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The language classification principles
The structure of the language
The definition of the language
General notes on the language study
At first sight, it seems to be very easy to give the definition of the language. According to Longman Dictionary of Contemporary English, language is a system of communication by written or spoken words, which is used by the people of a particular country or area. From the linguistic perspective, language is a semiotic system. It is a system of communication units and rules of their functioning.
Language is a social phenomenon. It originated in the society, serves the society, is one of the most important features of the society and cannot exist without the society.
3.2 The functions of the language
It should be mentioned that there is no exact number of the language functions. Taking into consideration all the functions named in different linguistic works, it is possible to single out 25 functions of the language. But mainly, the functions of the language are divided into nominal and functional. Among the functional functions, we can name communicative, cultural, and so on. Yu. Stepanov, in his turn, singles out three functions of the language: nominative (semantics level), syntactic (syntactics level), and pragmatic (pragmatics level).
The evolution or historical development of language is made up of diverse facts and processes. In the first place, it includes the internal or structural development of the language system, its various subsystems and component parts. The description of internal linguistic history is usually presented in accordance with the division of language into linguistic levels. The main, commonly accepted levels are: the phonemic level (phoneme), the morphemic (morpheme), the lexemic level (lexeme), the sememic level (sememe), the syntaxemic level (syntaxeme), the textemic level (texteme), and the discoursemic level (discourse).
Within the field of linguistics, three different approaches to language classification are used.
Genetic (genealogical) classificationcategorizes languages according to their descent. Languages that developed historically from the same ancestor language are grouped together and are said to be genetically related. This ancestor may be attested (that is, texts written in this language have been discovered or preserved, as in the case of Latin), or it may be a reconstructed protolanguage for which no original tests exist (as is the case for Indo-European).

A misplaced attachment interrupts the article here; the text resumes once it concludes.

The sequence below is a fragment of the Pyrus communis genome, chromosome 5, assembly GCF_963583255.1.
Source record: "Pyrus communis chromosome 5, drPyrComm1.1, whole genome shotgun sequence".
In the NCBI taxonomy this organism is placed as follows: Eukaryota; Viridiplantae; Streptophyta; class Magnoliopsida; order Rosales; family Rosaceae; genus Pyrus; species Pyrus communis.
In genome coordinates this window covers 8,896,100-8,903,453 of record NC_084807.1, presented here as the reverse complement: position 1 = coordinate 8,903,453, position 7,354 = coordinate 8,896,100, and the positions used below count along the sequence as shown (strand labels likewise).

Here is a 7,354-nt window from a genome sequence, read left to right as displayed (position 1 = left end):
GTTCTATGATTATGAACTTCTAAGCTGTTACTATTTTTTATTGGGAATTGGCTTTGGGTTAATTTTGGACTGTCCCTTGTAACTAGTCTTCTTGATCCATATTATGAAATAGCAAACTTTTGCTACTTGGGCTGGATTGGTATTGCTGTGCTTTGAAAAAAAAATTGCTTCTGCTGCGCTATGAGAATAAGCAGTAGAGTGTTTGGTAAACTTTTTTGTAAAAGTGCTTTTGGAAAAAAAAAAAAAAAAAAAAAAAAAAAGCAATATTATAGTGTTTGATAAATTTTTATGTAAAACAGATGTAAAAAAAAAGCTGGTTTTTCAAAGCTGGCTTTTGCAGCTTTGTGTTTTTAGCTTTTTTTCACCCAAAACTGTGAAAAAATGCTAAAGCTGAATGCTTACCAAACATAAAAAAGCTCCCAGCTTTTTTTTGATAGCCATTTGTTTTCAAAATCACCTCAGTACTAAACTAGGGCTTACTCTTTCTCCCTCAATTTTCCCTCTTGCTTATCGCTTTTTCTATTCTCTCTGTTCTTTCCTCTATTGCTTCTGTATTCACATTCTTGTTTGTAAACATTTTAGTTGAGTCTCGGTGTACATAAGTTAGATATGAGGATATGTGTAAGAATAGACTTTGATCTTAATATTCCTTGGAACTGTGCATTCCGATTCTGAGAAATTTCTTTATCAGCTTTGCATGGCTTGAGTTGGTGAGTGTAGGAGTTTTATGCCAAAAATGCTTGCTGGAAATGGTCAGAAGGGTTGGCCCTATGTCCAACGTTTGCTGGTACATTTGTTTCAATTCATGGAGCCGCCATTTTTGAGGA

Although genetically related languages often share structural characteristics, they do not necessarily bear a close structural resemblance. For example, Latvian and English are genetically related (both are descended from Indo-European), but their morphological structure is quite different. Of course, Latvian and English are very distantly related, and languages that are more closely related typically manifest greater similarity.
On the other hand, it is also necessary to recognize that even languages that are totally unrelated may be similar in some respects. For example, English, Thai, and Swahili, which are unrelated to each other, all employ subject-verb-object word order in simple declarative sentences.
For this reason, another approach to language classification is useful. Known as linguistic typology (typological classification), it classifies languages according to their structural characteristics, without regard for genetic relationships. Thus, typologists might group together languages with similar sound patterns or, alternatively, those with similar grammatical structures.
Finally, areal (geographical)classification identifies characteristics shared by languages that are in geographical contact. Languages in contact often borrow words, sounds, morphemes, and even syntactic patterns from one another. As a result, neighboring languages can come to resemble each other, even though they may not be genetically related.
Thus, according to the genetic classification, the English language can be described like this:
Branch West Indo-European
Group Germanic group
Sub-group West Germanic
According to the typological principle, languages are classified into synthetic, analytic, and agglutinating languages. A synthetic language is characterized by many inflectional affixes. An analytic language would contain only words that consist of a single (root) morpheme. In such a language there would be no affixes, and categories such as number and tense would therefore have to be expressed by a separate word. An agglutinating language has words that can contain several morphemes, but the words are easily divided into their component parts (normally a root and affixes). In such languages, each suffix is clearly identifiable and typically represents only a single grammatical category or meaning.